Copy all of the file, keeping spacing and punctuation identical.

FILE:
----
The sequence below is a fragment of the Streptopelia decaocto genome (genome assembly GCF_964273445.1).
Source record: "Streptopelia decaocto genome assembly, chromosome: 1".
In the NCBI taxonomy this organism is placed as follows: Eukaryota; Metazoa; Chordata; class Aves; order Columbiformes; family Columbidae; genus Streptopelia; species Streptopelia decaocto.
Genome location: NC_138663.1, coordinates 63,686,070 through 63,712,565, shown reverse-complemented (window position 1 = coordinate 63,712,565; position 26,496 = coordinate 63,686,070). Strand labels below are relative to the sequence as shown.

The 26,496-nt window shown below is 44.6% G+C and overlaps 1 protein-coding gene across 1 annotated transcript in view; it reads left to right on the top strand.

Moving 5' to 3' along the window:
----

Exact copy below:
The sequence below is a fragment of the Streptopelia decaocto genome (genome assembly GCF_964273445.1).
Source record: "Streptopelia decaocto genome assembly, chromosome: 1".
In the NCBI taxonomy this organism is placed as follows: Eukaryota; Metazoa; Chordata; class Aves; order Columbiformes; family Columbidae; genus Streptopelia; species Streptopelia decaocto.
Genome location: NC_138663.1, coordinates 63,686,070 through 63,712,565, shown reverse-complemented (window position 1 = coordinate 63,712,565; position 26,496 = coordinate 63,686,070). Strand labels below are relative to the sequence as shown.

The 26,496-nt window shown below is 44.6% G+C and overlaps 1 protein-coding gene across 1 annotated transcript in view; it reads left to right on the top strand.

Moving 5' to 3' along the window: